Average and largest position?
We are compliant with UCITS rules which means we would not have a position above 10%, currently we have several positions around 5%, with the average at 3.5%.
What do you look for in a stock?
We look for a company to fit a theme, around digital transformation, once we have that, important factors are superior unit economics, disruption to large TAM, management and the ability for the company to achieve healthy FCF at scale. In order for it to enter the portfolio we need to be convinced not only from a return perspective, but also that we have a unique perspective, whether this on the company, industry, runway for growth, or understanding how the sector may evolve technically.
Can you name any stocks you like and why?
One area we favour is Cybersecurity. In a world where more transactions shift online, more data is processed at home for corporate purposes, cybercriminals, with increasing sophistication, see more opportunities to steal, disrupt or destroy data. In 2020 we saw hackers targeting high-profile organizations with significant data sets, particularly in retail, finance and the public sector (Solarwinds and Equifax). All of these mean that the $124 billion cybersecurity market is set to see secular growth. Second, Cyber CIOs have a preference where they buy best of breed suppliers as the types of threats evolve continuously, this means that as leading-edge innovation is done within start-ups, emerging companies can grow and continually disrupt the market and capture wallet share. Indeed, by some estimates this could lead to net transfer of revenue of some c.$10 billion of this TAM. It is for this reason that approximately c.20% of AGTF portfolio has exposure to such names such as Okta or Zscaler to name a few.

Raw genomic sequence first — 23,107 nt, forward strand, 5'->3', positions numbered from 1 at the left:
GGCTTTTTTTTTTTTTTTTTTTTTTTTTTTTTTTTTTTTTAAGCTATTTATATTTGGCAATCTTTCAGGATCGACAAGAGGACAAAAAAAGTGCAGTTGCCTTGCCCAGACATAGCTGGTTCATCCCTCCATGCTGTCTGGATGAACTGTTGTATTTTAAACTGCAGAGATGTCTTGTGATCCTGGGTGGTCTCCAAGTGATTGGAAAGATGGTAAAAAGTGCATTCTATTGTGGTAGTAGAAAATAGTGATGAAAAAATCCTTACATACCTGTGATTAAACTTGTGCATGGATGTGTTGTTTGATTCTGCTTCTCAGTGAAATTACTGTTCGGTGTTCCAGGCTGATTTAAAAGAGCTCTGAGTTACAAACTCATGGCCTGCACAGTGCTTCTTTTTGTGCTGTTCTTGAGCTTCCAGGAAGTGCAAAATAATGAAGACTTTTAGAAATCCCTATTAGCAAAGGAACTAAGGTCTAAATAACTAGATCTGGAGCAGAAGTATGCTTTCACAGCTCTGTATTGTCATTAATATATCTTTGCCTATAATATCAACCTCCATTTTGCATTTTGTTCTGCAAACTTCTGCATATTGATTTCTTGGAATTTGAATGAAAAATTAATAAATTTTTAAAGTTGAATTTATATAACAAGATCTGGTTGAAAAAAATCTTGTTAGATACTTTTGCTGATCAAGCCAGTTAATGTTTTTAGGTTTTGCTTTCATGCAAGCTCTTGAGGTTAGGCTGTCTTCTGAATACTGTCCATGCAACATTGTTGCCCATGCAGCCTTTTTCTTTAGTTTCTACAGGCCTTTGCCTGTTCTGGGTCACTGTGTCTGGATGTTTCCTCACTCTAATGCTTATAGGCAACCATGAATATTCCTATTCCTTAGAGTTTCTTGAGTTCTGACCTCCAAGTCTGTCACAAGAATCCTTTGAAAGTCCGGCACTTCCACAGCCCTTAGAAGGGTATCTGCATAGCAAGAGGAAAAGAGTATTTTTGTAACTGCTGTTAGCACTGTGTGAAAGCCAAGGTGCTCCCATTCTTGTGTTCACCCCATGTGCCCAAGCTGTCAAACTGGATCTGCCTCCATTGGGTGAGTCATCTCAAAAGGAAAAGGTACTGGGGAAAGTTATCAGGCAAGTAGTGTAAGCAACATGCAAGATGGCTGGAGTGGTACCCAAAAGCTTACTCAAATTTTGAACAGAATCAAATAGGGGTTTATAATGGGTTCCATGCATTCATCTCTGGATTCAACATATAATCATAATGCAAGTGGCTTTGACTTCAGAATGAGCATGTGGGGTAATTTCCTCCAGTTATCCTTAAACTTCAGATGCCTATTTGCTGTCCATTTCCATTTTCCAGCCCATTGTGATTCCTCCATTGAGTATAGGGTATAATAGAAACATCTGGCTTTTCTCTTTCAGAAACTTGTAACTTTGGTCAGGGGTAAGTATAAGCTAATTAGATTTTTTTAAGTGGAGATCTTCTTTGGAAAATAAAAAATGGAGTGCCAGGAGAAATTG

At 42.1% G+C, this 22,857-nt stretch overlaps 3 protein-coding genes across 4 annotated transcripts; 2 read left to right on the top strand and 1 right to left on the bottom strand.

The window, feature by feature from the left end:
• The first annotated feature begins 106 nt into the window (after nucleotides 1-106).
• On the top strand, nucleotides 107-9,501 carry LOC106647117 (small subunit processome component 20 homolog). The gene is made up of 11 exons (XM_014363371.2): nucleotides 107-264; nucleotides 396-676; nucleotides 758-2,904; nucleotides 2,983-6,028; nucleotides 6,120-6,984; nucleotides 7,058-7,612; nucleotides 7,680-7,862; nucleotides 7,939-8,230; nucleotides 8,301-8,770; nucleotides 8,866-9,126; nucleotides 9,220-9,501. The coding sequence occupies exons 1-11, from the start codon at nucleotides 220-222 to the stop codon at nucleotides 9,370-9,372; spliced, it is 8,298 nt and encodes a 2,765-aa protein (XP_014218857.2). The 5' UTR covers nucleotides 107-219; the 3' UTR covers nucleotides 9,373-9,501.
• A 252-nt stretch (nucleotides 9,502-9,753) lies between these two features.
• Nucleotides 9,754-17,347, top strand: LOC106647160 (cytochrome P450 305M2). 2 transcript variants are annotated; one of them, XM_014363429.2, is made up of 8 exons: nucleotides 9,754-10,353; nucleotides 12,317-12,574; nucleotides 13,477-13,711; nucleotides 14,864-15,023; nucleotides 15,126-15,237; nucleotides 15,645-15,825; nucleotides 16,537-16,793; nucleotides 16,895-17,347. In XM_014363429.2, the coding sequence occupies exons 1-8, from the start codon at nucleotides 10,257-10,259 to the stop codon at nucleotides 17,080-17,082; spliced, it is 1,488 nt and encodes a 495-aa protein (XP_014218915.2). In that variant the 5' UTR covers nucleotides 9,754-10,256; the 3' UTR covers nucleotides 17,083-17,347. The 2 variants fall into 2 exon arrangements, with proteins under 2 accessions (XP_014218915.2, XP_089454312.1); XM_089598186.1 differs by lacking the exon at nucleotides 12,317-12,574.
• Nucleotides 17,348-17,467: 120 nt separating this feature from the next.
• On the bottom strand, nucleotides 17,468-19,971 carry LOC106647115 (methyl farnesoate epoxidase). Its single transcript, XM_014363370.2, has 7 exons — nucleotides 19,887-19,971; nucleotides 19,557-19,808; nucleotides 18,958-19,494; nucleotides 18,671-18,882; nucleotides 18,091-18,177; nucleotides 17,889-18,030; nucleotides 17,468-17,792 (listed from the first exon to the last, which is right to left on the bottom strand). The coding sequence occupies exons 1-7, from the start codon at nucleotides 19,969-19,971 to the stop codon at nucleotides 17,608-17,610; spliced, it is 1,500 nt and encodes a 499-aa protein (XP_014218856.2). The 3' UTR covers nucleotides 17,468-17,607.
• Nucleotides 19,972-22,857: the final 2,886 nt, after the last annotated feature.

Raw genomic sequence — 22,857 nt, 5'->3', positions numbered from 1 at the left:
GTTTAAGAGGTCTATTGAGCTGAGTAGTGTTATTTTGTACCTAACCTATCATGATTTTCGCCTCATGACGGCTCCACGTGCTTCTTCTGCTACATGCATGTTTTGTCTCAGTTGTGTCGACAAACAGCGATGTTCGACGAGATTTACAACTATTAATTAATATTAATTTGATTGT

Other holdings include: Alteryx, Broadcom, DocuSign, Infineon, Paycom, Paypal, Proofpoint, Zendesk.
Any stocks you don’t like?
We tend to avoid many of megacaps and MFAANG type names. Not because we don’t like these companies, simply its more of a reflection of index concentration, regulation balanced with acceptable valuations. Additionally, we believe value investing in technology is challenging in what is often a winner takes all market, hence while we have turnaround ideas in the portfolio these tend to be limited.